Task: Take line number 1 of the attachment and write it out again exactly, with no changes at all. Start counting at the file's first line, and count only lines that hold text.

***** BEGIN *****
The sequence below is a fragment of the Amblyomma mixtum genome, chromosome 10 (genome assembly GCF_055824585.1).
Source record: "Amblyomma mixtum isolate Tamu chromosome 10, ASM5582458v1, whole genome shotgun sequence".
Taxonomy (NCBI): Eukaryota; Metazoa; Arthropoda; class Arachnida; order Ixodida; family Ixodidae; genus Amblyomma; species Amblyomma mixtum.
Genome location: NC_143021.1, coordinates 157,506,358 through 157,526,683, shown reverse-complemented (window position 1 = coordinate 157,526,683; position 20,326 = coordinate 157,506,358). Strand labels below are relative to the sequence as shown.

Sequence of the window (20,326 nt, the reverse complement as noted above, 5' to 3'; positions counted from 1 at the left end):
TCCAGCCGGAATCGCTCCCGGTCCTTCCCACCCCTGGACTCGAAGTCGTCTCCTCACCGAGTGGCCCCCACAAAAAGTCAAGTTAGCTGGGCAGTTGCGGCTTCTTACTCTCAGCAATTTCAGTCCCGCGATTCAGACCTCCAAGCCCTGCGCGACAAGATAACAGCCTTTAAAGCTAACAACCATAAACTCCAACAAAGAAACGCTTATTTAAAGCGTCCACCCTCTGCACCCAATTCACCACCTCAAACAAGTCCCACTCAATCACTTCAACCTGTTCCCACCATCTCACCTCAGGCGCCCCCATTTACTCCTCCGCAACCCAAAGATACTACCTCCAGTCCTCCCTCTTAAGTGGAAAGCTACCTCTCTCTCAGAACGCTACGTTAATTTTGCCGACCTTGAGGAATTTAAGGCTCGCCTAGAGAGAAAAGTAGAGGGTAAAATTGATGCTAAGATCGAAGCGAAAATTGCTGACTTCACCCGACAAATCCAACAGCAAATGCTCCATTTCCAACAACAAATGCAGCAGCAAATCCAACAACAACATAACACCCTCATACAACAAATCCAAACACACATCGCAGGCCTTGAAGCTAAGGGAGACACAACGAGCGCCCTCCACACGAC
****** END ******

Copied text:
The sequence below is a fragment of the Amblyomma mixtum genome, chromosome 10 (genome assembly GCF_055824585.1).